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Discussion Starter · #1 ·
I'm not sure what thread this should go under but I guess I'll start here.
I am planning on doing extensive cruising, principally in the Pacific I am diabetic. Does anyone have any comments, suggestions, ideas about availability of insulin and/or obtaining it during my cruising? I plan to be gone for a couple of years and I figure I'm not the only diabetic on the water.
 

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Super Fuzzy Moderator
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When you sat "Pacific" can you be more specific ?

If you are coming this way then fairly obviously you'll not have any problem with supply in Australia or New Zealand nor any of the major Pacific Islands. I doubt French Polynesia will be a problem.

What btw is the shelf life of Insulin ? I've read that it's approx 30 days max even when refrigerated. Is that correct ? Longest passage when crossing the Pacific from America is roughly 3000nms I think, which is 25 days at five knots average.
 

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Bristol 45.5 - AiniA
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Andrew, that 3000 miles gets you to the Marquesas where there will be a clinic but I am not sure about a pharmacy. You can make a shorter passage via Easter Island but you would have to see about insulin availability at Easter (it is a pretty advanced place), Pitcairn (obviously self-contained but whether they would have insulin or whether you could arrange delivery on the supply ship I don't know). Next stop would be Mangareva in the Gambier Islands where if visited the quite good, small clinic. i am sure they would have insulin but don't know if they well sell to visitors. You could arrange to have some flown in from Tahiti. Planes come in every four or five days. Once you got to Tahiti I think it would not be a problem. I can't comment on the specifics going to New Zealand, but with the normal stops going to Brisbane you would be fine.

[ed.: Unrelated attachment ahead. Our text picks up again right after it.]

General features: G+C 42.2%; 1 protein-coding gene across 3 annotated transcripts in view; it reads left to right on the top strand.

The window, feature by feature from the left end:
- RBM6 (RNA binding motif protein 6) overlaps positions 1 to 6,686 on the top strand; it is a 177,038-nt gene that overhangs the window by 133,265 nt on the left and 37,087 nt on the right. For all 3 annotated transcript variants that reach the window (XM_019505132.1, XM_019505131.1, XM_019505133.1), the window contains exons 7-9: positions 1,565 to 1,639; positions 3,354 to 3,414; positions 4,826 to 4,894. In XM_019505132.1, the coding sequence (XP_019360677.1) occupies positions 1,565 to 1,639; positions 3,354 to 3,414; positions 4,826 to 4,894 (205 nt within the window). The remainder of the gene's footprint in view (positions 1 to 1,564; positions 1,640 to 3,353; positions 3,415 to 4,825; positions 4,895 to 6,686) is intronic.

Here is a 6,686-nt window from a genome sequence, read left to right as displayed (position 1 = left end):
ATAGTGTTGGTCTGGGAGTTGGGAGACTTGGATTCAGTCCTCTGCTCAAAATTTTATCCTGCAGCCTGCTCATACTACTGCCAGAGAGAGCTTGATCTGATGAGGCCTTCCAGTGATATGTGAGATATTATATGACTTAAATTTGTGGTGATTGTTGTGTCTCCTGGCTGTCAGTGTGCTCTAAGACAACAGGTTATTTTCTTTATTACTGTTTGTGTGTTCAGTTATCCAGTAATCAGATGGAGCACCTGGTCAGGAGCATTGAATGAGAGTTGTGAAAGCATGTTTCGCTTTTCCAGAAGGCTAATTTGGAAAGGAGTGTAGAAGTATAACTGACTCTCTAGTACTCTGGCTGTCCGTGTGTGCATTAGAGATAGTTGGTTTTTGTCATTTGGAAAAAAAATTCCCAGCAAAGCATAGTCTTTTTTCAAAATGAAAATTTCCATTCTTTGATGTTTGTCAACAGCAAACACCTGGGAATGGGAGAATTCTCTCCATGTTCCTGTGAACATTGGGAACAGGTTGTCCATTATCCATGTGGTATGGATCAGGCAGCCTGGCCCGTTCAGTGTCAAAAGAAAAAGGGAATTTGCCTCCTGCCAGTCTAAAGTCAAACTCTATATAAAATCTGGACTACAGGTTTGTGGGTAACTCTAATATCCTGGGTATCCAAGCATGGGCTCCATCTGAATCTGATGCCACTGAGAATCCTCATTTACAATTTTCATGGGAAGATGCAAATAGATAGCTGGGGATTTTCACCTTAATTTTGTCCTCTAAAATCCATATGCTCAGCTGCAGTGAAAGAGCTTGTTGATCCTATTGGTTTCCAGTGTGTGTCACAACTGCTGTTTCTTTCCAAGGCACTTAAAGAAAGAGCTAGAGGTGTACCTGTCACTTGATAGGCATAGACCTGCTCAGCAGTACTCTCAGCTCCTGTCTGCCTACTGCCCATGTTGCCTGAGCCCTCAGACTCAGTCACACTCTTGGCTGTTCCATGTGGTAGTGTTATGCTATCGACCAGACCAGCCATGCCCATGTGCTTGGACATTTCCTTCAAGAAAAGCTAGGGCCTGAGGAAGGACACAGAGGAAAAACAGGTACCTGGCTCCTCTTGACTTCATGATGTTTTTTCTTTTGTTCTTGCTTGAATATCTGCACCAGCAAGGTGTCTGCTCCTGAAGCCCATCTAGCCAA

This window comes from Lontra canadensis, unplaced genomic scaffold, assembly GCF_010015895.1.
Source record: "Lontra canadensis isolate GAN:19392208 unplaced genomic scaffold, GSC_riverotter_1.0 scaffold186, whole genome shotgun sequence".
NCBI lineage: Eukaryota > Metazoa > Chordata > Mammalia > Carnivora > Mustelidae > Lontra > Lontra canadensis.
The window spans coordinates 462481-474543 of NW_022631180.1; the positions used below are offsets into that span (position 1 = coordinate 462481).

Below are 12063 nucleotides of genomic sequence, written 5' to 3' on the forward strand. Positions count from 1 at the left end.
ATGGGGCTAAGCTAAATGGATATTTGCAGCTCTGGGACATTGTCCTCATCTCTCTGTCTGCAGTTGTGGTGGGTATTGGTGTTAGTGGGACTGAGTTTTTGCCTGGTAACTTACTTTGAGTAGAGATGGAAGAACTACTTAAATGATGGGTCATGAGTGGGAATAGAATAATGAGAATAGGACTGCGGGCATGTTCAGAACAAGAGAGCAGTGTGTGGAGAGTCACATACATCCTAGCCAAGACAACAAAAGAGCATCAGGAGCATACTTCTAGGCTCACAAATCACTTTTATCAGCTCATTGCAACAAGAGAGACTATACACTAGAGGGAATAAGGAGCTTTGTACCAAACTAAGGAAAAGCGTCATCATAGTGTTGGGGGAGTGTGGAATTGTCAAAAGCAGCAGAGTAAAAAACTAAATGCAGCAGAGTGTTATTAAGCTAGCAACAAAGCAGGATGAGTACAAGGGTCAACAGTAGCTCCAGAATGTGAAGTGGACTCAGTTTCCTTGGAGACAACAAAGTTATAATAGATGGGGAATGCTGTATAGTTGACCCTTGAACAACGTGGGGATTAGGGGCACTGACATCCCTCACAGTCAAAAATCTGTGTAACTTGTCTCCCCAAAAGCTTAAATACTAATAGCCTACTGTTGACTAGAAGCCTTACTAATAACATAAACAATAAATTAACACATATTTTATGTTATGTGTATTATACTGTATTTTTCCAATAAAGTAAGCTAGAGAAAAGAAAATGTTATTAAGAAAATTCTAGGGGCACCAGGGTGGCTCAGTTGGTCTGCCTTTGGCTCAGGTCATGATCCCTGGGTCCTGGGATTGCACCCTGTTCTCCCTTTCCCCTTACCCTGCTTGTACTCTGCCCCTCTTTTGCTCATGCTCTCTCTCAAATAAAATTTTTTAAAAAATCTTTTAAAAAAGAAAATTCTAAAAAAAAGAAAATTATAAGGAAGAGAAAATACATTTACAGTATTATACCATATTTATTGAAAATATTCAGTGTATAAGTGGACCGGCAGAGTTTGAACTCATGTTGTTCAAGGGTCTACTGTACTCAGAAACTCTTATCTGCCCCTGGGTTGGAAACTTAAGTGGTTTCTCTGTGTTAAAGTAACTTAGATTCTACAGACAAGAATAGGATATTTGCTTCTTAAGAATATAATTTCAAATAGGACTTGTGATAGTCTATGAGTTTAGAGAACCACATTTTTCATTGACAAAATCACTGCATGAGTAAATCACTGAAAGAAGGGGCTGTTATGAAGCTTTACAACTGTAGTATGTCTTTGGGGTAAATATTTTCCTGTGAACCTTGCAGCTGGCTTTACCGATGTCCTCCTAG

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Bruce, pretty much as I thought but obviously there was a bit of conjecture on my side. I suppose a diabetic would want to confirm the fact but you'd think a clinic would be able to supply Insulin. Thanks for the clarification. I wonder how one could find out for certain ?
 

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Discussion Starter · #5 ·
Thanks for the input. My venture is still quite a bit away so I am in the planning and research stages right now and this is something I will definitely have to account for. Though my plans may change I plan to head for Galapagos first, then Pitcairn then make my way to Fiji, Micronesia, and eventually to Hawaii.
 

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Some of the new injectables will keep up to 90 days without refrigeration, and refrigerated, the shelf life is nearly twice that, 180 days. So there's not a problem with injectables. Oral medications, of which there are many, have varied shelf life, often shortened if stored in a warm, humid location. I would suggest storing the meds in a sealed, plastic box with some sort of moisture absorbing crystals to prevent shortening the shelf life.